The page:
In closing let me repeat something I have already stated above: the next time I hear about a fight between two men in a bar, I will speculate, assume, conjecture, hypothesize, abduce that alcohol was involved. It is a reasonable inference to draw and unless the ground facts about masculinity and alcohol change I will continue to draw that inference in the future. It is not an unreasonable inference to make. If you think it is, please state your argument, one that does not rely on arbitrarily circumscribing public commentary or a misplaced fastidiousness about public discourse on public figures. I stated mine in my original post and have reiterated it above. My readers are, of course, welcome to simply remain agnostic and suspend belief till the facts are in. They might be surprised at how difficult genuine agnosticism actually is.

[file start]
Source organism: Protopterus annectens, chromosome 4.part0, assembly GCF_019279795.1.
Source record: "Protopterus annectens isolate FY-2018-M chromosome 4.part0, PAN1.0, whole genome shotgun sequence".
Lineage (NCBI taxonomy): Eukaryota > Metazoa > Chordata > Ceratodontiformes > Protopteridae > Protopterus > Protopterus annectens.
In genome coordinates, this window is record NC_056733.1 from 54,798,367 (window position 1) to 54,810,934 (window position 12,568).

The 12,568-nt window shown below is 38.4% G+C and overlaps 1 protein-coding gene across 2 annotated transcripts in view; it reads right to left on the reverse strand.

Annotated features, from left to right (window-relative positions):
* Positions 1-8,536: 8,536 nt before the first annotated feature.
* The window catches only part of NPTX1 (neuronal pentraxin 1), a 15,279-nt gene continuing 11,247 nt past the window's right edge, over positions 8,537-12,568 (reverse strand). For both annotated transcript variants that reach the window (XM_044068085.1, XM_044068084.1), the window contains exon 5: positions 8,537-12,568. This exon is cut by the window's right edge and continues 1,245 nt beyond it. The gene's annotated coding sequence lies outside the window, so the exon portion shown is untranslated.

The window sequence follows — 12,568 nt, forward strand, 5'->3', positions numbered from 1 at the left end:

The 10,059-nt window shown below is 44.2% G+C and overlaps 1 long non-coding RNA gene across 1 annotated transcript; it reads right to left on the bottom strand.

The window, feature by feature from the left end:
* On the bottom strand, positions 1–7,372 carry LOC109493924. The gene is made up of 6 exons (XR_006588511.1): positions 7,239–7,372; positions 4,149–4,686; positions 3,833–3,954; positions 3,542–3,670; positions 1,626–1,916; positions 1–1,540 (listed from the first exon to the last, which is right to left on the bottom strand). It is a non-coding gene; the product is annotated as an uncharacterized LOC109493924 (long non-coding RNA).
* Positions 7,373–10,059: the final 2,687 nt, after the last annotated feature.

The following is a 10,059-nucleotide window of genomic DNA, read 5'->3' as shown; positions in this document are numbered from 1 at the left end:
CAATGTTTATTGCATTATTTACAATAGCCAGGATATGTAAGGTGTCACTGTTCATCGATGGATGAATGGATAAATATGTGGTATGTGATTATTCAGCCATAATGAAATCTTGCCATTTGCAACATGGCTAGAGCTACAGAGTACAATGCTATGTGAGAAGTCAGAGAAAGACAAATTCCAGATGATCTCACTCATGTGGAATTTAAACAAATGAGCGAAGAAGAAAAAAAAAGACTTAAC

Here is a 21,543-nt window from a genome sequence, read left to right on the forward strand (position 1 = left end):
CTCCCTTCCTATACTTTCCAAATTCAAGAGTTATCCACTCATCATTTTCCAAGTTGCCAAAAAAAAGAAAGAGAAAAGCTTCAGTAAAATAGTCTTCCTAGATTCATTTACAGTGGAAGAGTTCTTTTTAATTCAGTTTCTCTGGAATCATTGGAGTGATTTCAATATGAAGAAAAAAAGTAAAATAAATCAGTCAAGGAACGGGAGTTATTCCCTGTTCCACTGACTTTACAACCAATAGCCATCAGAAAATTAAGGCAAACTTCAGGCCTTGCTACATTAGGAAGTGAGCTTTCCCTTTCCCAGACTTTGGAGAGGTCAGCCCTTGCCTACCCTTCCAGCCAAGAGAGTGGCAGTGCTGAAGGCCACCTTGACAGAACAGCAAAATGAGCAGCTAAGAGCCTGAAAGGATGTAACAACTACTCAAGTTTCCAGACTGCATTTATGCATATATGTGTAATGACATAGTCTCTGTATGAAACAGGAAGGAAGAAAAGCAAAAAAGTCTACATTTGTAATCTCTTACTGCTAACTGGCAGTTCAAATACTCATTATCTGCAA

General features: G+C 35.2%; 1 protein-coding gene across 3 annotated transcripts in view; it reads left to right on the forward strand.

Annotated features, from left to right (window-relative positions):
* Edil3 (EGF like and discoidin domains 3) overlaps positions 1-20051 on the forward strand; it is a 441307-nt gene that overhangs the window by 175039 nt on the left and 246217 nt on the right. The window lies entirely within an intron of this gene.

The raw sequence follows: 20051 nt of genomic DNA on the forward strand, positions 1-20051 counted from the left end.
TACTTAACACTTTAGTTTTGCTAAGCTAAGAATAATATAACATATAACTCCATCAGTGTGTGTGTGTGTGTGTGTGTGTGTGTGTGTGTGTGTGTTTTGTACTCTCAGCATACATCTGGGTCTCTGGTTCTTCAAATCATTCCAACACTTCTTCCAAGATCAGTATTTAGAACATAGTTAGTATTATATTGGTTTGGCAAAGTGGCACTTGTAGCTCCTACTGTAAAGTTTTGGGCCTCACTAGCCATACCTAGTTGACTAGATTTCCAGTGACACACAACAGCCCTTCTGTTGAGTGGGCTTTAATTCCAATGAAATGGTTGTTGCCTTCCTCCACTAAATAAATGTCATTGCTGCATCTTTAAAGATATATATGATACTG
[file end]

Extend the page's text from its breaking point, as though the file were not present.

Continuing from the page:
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3 Comments:

Anonymous Lift in India said...

I feel Ryder is a kind of player who don't wants any kind of restrictions and he paid off for it

8:51 AM  
Blogger Bilal Khan said...

http://cricketingview.blogspot.com/2009/12/moment-of-decade.html?showComment=1386777442112#c3832634329367056734

10:59 AM  
Blogger Bilal Khan said...

http://cricketingview.blogspot.com/2009/12/moment-of-decade.html?showComment=1386777442112#c3832634329367056734

11:03 AM